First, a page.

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Photo: Tom Williams/CQ-Roll Call via Getty Images

Sen. Joe Manchin (D-W.Va.) is telling colleagues that progressives need to pick just one of President Biden’s three signature policies for helping working families and discard the other two, people familiar with the matter tell Axios.

Why it matters: By forcing progressives to choose among an expanded child tax credit, paid family medical leave or subsidies for child care, Manchin is complicating any potential deal— but also signaling his willingness to negotiate.

  • He's also aligning himself with Democratic centrists in the House, who want to trim the number of programs in any final package but fund them for longer.
  • Progressives are hopeful they can retain all of their cherished programs in a final bill by funding many of them for shorter durations and therefore lower the bill's ultimate price tag.
  • Manchin’s office declined to comment to Axios.

The big picture: While President Biden has scaled back his top-line number from $3.5 trillion to $2.2 trillion, Manchin stressed on Wednesday that his price cap remains at $1.5 trillion, a position aggravating Sen. Bernie Sanders (I-Vt.).

  • Sanders, a leading progressive, separately told reporters there are “48 senators who support $3.5 trillion; we have two people who don't,” referring to Manchin and Sen. Kyrsten Sinema (D-Ariz.).
  • "It is wrong, it is really not playing fair,” Sanders said. "Two people do not have a right to sabotage what 48 want."
  • "The time is long overdue for him to tell us with specificity — not generalities, we're beyond generalities — with specificity, what he wants and what he does not want, and to explain that to the people of West Virginia and America,” Sanders said.
  • Manchin's private demand for progressive prioritization tracks with his public concern that simply trimming a program's duration doesn’t accurately capture its true overall cost.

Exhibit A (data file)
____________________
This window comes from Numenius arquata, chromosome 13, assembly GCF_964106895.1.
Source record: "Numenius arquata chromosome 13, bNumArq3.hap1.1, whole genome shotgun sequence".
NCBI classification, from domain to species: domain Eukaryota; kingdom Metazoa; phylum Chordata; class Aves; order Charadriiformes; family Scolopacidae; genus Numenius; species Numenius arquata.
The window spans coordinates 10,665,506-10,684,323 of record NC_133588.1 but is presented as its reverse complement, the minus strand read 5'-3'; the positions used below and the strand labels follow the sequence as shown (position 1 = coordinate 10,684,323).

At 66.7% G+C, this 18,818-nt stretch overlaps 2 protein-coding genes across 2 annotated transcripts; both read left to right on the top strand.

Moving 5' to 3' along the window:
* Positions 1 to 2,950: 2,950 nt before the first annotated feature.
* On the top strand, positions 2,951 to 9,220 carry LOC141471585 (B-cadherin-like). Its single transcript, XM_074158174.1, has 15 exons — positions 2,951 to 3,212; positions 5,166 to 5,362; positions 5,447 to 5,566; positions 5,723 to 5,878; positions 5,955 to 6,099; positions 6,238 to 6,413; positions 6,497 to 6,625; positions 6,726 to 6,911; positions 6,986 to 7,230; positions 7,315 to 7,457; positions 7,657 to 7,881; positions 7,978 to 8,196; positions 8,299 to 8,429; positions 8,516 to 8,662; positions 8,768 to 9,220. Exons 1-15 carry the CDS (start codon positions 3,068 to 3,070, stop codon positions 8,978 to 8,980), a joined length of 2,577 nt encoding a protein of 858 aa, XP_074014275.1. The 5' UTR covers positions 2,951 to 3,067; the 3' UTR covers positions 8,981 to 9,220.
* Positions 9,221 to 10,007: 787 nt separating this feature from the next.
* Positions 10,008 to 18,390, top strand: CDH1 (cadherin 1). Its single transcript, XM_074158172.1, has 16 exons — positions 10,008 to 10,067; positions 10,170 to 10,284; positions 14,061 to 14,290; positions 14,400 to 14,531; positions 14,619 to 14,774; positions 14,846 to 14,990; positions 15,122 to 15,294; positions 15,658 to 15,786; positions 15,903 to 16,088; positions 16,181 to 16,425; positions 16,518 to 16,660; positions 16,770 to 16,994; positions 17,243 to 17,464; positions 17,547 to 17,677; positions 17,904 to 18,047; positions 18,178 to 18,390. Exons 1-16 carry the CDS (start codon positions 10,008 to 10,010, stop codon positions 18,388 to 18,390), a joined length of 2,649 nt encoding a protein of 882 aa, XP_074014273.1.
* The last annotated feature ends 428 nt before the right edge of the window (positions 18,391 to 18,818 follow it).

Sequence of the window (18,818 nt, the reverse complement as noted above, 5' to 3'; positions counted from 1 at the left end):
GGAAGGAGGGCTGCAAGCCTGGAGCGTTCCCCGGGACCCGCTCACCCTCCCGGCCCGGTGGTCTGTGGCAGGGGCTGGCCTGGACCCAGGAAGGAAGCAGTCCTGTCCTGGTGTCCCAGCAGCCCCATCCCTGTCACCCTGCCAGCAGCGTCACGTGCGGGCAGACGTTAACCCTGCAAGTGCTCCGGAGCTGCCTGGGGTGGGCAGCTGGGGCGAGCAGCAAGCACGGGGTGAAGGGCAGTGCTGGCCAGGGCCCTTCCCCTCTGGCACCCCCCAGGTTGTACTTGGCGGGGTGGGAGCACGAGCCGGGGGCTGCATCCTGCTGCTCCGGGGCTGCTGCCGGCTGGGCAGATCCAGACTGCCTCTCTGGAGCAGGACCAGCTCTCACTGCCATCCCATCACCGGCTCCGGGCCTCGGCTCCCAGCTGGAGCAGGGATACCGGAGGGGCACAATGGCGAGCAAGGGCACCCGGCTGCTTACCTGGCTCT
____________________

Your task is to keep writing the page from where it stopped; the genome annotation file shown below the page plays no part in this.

By the numbers: The president has proposed extending the expanded, $3,600-per- child tax credit, which he funded for one year in the American Rescue Plan, for another four years. That would cost some $450 billion.

  • The costs for providing paid family medical leave vary wildly. The White House proposed $225 billion over 10 years in April, yet the House Ways and Means Committee priced it last month at $500 billion.
  • For Biden’s child and infant care proposals, which include subsidies for poor and middle-class families for day care and two years of universal preschool, the House wants to spend $450 billion.

Between the lines: Manchin is actually comfortable with federal funding for universal preschool, which is already available in his home state, people familiar with the matter tell Axios.

  • He views the child and infant care proposals as a separate program.

Go deeper: While concerns about inflation, and Manchin's fear of seeding an "entitlement society," are driving his opposition to spending more than $1.5 trillion, he’s open to higher taxes on corporations and individuals to pay for that spending.

  • On Wednesday, he repeated his support to allow Medicare to negotiate prescription drug rates directly with pharmaceutical companies, which has long been a goal of progressives like Sanders.
  • “It makes no sense at all that we don’t go out and negotiate. The VA does a tremendous job," Manchin told reporters.

Go deeper

Oct 26, 2021 - Health

Crunch time for Democrats' competing health priorities

Illustration: Sarah Grillo/Axios

As Democrats try to reach a deal on a massive social policy bill, the legislation's health care measures are emerging as key sticking points.

Between the lines: Moderate members have successfully reduced the amount of new spending that the party is aiming to pass, amplifying the tug-of-war between different factions of the party over which health policies to prioritize.

Oct 26, 2021 - Politics & Policy

Scoop: Biden plan expected to include at least $500B for climate

Photo: Stephanie Keith/Bloomberg via Getty Images

The White House is privately telling lawmakers the climate portion of President Biden's roughly $2 trillion social spending plan is "mostly settled" and will likely cost more than $500 billion, two sources familiar with the talks tell Axios.

Why it matters: A price tag of $500 billion to $555 billion is a huge number and, if it holds, would likely be the single biggest component of the sweeping package. It also isn't far off from the roughly $600 billion proposed when the bill was expected to cost $3.5 trillion.

Senate Democrats unveil new income tax for billionaires

Sen. Ron Wyden. Photo: Drew Angerer/Getty Images

Senate Democrats on Wednesday released a billionaires' tax proposal, designed to help support President Biden's social spending and climate change legislation.

Why it matters: Sen. Ron Wyden (D-Ore.), chairman of the Senate Finance Committee, said the Billionaires Income Tax would raise "hundreds of billions of dollars" and would affect approximately 700 taxpayers who have more than $1 billion in assets or incomes of over $100 million a year.